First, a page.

Major League Baseball may have a serious problem on its hands.
Teams that sign young pitchers to big bonuses often accelerate the process to the major leagues so they get an earlier return on their investment. That may actually be hurting the players they’ve drafted and increasing risk for an already common injury.
But let’s start with the news on elbow injuries in general.
Scanning the stats
A recent study from Henry Ford Hospital in Detroit encompassed 168 major leaguers who had undergone UCL reconstructive surgery (more commonly known as Tommy John surgery). The lead-up to the injury was indicated by a “statistically significant decline” in performance in the season before the surgery.
We’ve heard very little of this, and it’s somewhat alarming, partially because it hasn’t been noticed before. But the good news is this means it may be possible for trainers to use statistics as a red flag. When a UCL is undergoing stress that may lead to a fracture, a corresponding drop in statistics could be a good warning that prompts proper rest.
Injuries play a major role in the direction a team takes when approaching the trade deadline. Injuries to a few impact players can drastically change the team’s momentum and approach. Occasionally a club can work around such an injury to a degree of success, but it’s not an easy task. It’s usual for a number of contending clubs to have this issue in the middle of the season, and this year is no exception. The current injury situation among teams like the Cardinals and the Yankees provide some excellent examples for observation.
Losing the league’s best catcher
The Cardinals may have to change their strategy after losing one of the game’s best catchers, Yadier Molina, for 8-12 weeks. The Cards are undeniably better with Molina, but will be without him until at least mid-September. Though I couldn’t find the win-loss records, last year he was worth 5.5 WAR, and he was on pace for over a 4 WAR this year before the injury.
It’s not just his bat that contributes to wins, though — Molina has won five straight Gold Glove awards and the team has a losing record when he sits. For a team that has won at least 85 games every year since 2008, that speaks volumes to his ability to manage a staff and run the game. Removing that sort of presence can have disastrous effects.
This week I’m writing a series on a number of high-profile Cuban players who defected to the MLB, focusing primarily on expectation and payoff, to varying degrees.
From Monday, Jose Abreu. Tuesday: Yasiel Puig. Yesterday: Miguel Alfredo Gonzalez.
Today’s subject is the Reds’ high-powered closer, Aroldis Chapman.
Aroldis Chapman appeared on the scene in late 2009. At least half the league showed up to see him work out in Houston on December 15 before the Reds came out the eventual winners of the bidding. His signing came after months of interactions with MLB teams after defecting in the summer of 2009. He was called up in September of the following season, in his first year of American baseball.
Scouts saw Chapman as a unique talent. Speculation swirled about as many teams were thought to be interested in his services. The Red Sox, Blue Jays, and Angels were considered front-runners to get the lefty, but the Reds had been active all along under the radar and signed him, putting forward a better offer than the runner-up A’s. (Just two years later, the A’s won big in the bidding for Yoenis Cespedes. More on that tomorrow.)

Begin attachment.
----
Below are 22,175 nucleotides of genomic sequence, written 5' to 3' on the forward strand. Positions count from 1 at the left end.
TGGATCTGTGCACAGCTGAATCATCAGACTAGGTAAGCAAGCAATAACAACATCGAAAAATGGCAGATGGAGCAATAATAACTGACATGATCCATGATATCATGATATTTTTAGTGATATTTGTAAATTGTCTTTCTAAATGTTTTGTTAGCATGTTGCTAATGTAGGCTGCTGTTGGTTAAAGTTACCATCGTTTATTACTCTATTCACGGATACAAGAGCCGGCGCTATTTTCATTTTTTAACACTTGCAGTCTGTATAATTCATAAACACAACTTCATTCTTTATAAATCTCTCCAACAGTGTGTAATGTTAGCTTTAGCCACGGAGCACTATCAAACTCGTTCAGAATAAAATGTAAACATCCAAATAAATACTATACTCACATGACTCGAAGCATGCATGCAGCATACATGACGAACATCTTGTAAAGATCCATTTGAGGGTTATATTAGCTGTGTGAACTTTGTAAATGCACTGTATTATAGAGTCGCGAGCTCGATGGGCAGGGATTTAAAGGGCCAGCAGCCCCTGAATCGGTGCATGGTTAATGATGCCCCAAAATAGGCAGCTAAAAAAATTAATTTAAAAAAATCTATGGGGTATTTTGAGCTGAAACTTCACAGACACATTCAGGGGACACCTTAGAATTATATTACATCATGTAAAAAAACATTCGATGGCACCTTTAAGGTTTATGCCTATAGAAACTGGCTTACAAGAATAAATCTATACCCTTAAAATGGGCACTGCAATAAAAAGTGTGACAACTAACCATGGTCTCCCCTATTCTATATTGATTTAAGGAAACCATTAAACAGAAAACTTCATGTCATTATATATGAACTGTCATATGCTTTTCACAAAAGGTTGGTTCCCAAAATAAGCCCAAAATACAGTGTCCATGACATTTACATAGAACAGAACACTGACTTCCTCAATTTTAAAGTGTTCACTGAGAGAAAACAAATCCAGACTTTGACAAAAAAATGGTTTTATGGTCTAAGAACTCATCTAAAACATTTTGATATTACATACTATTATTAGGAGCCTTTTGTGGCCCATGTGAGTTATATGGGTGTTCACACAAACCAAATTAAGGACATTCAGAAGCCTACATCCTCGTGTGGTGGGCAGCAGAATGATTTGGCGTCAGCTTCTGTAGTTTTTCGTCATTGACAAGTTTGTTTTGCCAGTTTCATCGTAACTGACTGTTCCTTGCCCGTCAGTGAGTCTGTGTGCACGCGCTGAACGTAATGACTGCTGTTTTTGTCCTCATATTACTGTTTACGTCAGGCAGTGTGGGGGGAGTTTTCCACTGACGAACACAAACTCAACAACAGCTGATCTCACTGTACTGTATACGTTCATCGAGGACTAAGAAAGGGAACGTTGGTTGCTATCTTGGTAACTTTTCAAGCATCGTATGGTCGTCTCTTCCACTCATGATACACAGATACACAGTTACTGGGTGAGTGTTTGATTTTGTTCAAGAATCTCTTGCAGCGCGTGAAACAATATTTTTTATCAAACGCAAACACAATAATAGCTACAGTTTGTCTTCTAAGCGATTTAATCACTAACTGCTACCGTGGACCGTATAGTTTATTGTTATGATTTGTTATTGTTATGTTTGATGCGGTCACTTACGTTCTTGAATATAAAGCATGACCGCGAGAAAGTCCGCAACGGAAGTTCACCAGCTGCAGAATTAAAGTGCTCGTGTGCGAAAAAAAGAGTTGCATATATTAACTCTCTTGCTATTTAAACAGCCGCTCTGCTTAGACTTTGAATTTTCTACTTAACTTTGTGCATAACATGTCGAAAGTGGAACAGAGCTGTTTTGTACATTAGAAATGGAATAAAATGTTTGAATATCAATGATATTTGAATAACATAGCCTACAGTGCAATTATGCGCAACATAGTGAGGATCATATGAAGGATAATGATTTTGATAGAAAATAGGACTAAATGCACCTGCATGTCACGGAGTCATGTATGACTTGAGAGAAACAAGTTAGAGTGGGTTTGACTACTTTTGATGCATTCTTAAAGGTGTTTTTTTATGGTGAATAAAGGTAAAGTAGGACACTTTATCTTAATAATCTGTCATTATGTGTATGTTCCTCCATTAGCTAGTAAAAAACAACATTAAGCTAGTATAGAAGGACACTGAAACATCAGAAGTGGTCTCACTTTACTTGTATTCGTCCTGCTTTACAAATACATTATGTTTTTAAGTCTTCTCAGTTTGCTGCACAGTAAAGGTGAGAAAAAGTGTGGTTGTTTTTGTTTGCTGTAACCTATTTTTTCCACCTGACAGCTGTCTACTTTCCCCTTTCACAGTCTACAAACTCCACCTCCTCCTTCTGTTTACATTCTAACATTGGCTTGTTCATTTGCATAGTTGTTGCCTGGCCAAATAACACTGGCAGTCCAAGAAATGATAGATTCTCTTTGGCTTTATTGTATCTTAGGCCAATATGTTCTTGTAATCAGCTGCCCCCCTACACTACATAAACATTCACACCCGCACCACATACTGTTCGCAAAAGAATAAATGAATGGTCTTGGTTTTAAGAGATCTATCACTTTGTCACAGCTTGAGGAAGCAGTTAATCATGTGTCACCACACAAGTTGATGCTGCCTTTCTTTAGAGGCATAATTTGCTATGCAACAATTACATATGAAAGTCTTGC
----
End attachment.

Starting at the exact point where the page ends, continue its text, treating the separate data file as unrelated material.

When the Reds announced they had signed Chapman in 2010, they hoped he would be a starter. They gave him starter’s money, too, at $30.25 million over 6 years before incentives. The biggest question about Chapman was control. His repertoire had two plus pitches, a fastball and a slider, but his changeup was only adequate — a primary factor in his control issues. Could this Cuban starter improve his changeup and control enough to become an effective starting pitcher?
This week I’m writing a series on a number of high-profile Cuban players who defected to the MLB, focusing primarily on expectation and payoff, to varying degrees. There is sometimes a tendency to over-hype international players, especially when the comparison is made based on Cuba’s somewhat spotty statistics, but the scouting has been generally solid, and a number of recent signings have worked out for Major League clubs.
Yesterday’s subject, which you can read here, was phenom Yasiel Puig. Monday’s was Jose Abreu.
Today I turn to a man who remains a big question mark: Phillies pitcher Miguel Alfredo Gonzalez.
Miguel Alfredo Gonzalez was more touted than Abreu and Puig, and perhaps about as much as Yoenis Cespedes. He defected from Cuba in 2013 after an unsuccessful attempt in 2012 that left him out of competitive play following the 2011 season.
Last July, reports surfaced saying the Phillies had signed him to a six-year, $60 million deal. It was never confirmed by the organization, and later the terms were released at a much lower 3 years and $12 million. The reason? Concerns over his elbow:
I wrote these thoughts down a while back, and added to them this week.
Some linked articles are old, but the links are updated.
The injury issue
Pitching an extensive amount is not good for the human body.
In fact, it has become debilitating.
Starters are breaking down.
The way the closer role is set up is incredibly harmful to the players.
The words “elbow surgery” appear 37 times on the current USA Today injury report, only once in reference to a position player (catcher Matt Wieters). 102 pitchers are on the disabled list (n.b. one of those is for food poisoning).
So why is it nothing is being done about it?
It would seem that either the players or the owners would care enough about the problem to speak out and do something to fix it. Yet they stay silent.